Comics A.M. | Comic-Con expected to inject $136M into local economy

Conventions | San Diego's Convention Center Corp. has adjusted its estimate of how much money Comic-Con International pumps into the local economy, down from last year's $178 million to $136 million, because of possible double-counting and other flaws in methodology. [Voice of San Diego]

Passings | Leonard Starr, who wrote and drew the comic strip Mary Perkins On Stage, died Tuesday at age 89. Starr started his career in 1942, when he was a student at New York's Pratt Institute, and he worked for most of the early comics publishers: Funnies, Incorporated, Timely (now Marvel), Fawcett, E.C. and DC. He also did work for the Simon and Kirby studio, and both Joe Simon and Jack Kirby were admirers. When comics publishing began to decline in the mid-1950s, Starr began working on newspaper comics and crafting his own strip, Mary Perkins On Stage, which ran from 1957 until 1979, winning a Reuben Award in 1965. After Mary Perkins ended, Starr took over as writer and artist of Little Orphan Annie, bringing new energy to that legacy property until his retirement in 2000. He also wrote a series of graphic novels, Kelly Green, and was the main showrunner for the ThunderCats animated series. [News from ME]

Conventions | Several women involved with Anime Matsuri, one of the largest anime conventions in North America, have accused its event manager, John Leigh, of sexual harassment and inappropriate conduct. The accusations include inappropriate sexual jokes and innuendo, requests for nude pictures and an attempt to lift up part of a cosplayer's costume. In a written response, Leigh said these were "attempts at humor" and added, "Given a couple of days to reflect, I realized that my sense of humor may not be well-received and I had to take that to heart." He apologized and noted that he had taken an online sexual harassment course and resigned his post as the Japan Lolita Association's Kawaii Ambassador. [Houston Press]

Plagiarism | The Southern Poverty Law Center has apologized for unknowingly posting an altered and plagiarized version of a cartoon created by Bob Englehart, editorial cartoonist for the Hartford Courant. Englehart's original three-panel cartoon showed a Confederate flag being lowered; someone added two panels of a rainbow flag being raised and posted the altered cartoon on Twitter, with Englehart's signature cropped out. The SPLC posted the altered cartoon with a credit to the Cagle Cartoons syndicate, whose name appeared on the cartoon. The Courant simply asked that the record be corrected, which the SPLC did. [The Daily Cartoonist]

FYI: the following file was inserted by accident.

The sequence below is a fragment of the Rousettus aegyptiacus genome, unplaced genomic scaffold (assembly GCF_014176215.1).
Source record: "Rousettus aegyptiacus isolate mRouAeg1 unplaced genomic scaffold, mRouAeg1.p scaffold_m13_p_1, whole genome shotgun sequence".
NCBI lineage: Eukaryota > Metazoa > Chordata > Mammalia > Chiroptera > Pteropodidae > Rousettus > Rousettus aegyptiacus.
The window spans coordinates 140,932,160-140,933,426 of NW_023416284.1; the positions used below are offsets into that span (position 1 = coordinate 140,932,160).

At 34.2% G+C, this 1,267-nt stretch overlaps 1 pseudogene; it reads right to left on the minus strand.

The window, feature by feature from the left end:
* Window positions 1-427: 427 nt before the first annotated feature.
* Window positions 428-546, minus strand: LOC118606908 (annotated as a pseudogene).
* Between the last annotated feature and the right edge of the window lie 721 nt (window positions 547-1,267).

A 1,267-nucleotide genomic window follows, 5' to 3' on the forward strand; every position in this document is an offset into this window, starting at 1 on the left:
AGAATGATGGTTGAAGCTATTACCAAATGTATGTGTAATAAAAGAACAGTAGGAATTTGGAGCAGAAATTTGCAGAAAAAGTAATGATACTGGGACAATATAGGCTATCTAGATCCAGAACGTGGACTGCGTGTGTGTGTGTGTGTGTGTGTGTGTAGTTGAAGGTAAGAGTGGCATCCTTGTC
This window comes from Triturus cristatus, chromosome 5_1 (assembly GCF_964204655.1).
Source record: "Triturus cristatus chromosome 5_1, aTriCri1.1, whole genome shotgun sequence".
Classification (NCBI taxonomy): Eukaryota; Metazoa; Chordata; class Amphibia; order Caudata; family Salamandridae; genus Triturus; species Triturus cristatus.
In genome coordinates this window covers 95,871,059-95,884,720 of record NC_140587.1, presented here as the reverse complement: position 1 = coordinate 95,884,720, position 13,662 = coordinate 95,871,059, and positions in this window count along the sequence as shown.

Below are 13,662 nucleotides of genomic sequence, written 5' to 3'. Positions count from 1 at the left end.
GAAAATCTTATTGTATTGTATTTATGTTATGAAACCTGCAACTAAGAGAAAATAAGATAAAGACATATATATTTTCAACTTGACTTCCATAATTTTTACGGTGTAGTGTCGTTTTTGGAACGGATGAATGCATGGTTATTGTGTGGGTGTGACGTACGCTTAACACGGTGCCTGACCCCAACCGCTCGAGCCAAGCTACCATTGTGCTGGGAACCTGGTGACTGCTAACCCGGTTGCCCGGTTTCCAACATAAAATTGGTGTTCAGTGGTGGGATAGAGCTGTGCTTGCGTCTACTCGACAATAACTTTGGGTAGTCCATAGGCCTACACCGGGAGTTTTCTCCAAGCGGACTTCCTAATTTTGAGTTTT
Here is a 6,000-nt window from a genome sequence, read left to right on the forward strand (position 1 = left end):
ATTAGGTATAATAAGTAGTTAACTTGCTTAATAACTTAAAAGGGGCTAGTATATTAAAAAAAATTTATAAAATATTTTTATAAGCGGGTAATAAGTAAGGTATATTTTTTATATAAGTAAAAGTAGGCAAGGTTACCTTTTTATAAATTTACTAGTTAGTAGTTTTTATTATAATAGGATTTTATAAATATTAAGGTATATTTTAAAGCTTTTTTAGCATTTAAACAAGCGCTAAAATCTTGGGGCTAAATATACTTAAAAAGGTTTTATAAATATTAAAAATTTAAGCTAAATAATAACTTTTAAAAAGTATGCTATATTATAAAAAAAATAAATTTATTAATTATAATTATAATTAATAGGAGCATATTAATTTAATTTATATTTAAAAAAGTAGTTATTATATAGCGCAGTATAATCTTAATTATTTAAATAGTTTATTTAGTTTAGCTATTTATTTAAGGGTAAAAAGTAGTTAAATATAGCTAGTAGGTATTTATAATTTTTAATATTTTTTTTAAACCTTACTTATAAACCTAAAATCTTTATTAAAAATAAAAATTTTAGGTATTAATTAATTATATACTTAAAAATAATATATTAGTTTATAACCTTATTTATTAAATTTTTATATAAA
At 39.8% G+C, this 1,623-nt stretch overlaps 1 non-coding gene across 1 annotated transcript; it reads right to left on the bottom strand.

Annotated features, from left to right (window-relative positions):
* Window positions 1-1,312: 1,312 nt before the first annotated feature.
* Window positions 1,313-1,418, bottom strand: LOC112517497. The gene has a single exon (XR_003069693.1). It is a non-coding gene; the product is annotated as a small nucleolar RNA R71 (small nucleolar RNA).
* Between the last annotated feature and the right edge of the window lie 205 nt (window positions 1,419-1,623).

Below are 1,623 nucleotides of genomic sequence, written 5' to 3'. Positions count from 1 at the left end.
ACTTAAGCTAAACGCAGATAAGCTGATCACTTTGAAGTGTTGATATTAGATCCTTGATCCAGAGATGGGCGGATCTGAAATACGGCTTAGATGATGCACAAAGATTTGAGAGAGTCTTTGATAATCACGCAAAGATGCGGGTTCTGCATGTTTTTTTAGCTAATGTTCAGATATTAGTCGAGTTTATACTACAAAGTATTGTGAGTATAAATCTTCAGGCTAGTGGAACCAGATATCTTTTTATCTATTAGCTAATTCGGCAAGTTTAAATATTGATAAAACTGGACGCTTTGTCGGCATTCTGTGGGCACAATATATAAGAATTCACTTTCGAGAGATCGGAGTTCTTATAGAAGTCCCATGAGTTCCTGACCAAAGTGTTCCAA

Creators | Kelly Sue DeConnick talks about how she's deconstructing the exploitation genre in Bitch Planet, and offers some recommendations for new readers. [Ms. Magazine]

Creators | The aptly named cartoonist Mark Brewer discusses his new book, Brewology: An Illustrated Dictionary for Beer Lovers, which allowed him to combine his profession with his love of craft beers. [Akron Beacon Journal]

Creators | Artist Zak Kinsella (King Maul, Outré Veil) talks about collaborating with writers, his drawing process and what the X-Men meant to him: "They deal with a lot of progressive feminism and acceptance and love and stuff that’s just really cool while all at the same time [there’s] dudes in tights punching each other. It made progressive-ism accessible to a young man. It’s not your typical power struggle fantasy. It straddles those boundaries but if you look at their best character Storm. I mean, she was punk rock Storm." [Hush Comics]

Creators | Brian Anderson discusses creating a gay Mormon superhero for his comic Stripling Warrior. [NewNowNext]

Comics | Carrie Jung interviews creators of several comics featuring Native American superheroes. [Aljazeera America]

Conventions | Jennifer de Guzman covers the graphic novel scene at the American Library Association's annual meeting, which included a panel on graphic novel challenges featuring Gene Luen Yang and Mariko Tamaki. [Publishers Weekly]

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